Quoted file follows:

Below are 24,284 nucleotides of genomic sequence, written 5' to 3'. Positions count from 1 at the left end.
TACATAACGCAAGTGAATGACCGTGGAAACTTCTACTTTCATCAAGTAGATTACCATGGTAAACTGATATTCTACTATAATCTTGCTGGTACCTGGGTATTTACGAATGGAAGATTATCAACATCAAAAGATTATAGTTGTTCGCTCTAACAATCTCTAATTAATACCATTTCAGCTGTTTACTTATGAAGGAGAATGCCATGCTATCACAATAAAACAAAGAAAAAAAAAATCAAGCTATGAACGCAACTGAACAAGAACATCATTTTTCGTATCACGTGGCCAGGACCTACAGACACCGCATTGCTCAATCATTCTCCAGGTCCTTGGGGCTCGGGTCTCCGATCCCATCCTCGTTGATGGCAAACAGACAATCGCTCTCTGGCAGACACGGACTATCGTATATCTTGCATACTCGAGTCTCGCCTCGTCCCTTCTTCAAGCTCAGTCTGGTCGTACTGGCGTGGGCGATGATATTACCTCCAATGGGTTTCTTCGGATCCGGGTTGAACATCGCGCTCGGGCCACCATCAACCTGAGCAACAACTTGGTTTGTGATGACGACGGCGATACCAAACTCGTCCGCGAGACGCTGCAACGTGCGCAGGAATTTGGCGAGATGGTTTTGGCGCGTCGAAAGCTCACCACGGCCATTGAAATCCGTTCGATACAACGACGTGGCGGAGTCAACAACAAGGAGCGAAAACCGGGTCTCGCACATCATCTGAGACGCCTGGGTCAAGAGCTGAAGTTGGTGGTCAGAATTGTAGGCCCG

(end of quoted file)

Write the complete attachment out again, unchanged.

Below are 24,284 nucleotides of genomic sequence, written 5' to 3'. Positions count from 1 at the left end.
TACATAACGCAAGTGAATGACCGTGGAAACTTCTACTTTCATCAAGTAGATTACCATGGTAAACTGATATTCTACTATAATCTTGCTGGTACCTGGGTATTTACGAATGGAAGATTATCAACATCAAAAGATTATAGTTGTTCGCTCTAACAATCTCTAATTAATACCATTTCAGCTGTTTACTTATGAAGGAGAATGCCATGCTATCACAATAAAACAAAGAAAAAAAAAATCAAGCTATGAACGCAACTGAACAAGAACATCATTTTTCGTATCACGTGGCCAGGACCTACAGACACCGCATTGCTCAATCATTCTCCAGGTCCTTGGGGCTCGGGTCTCCGATCCCATCCTCGTTGATGGCAAACAGACAATCGCTCTCTGGCAGACACGGACTATCGTATATCTTGCATACTCGAGTCTCGCCTCGTCCCTTCTTCAAGCTCAGTCTGGTCGTACTGGCGTGGGCGATGATATTACCTCCAATGGGTTTCTTCGGATCCGGGTTGAACATCGCGCTCGGGCCACCATCAACCTGAGCAACAACTTGGTTTGTGATGACGACGGCGATACCAAACTCGTCCGCGAGACGCTGCAACGTGCGCAGGAATTTGGCGAGATGGTTTTGGCGCGTCGAAAGCTCACCACGGCCATTGAAATCCGTTCGATACAACGACGTGGCGGAGTCAACAACAAGGAGCGAAAACCGGGTCTCGCACATCATCTGAGACGCCTGGGTCAAGAGCTGAAGTTGGTGGTCAGAATTGTAGGCCCG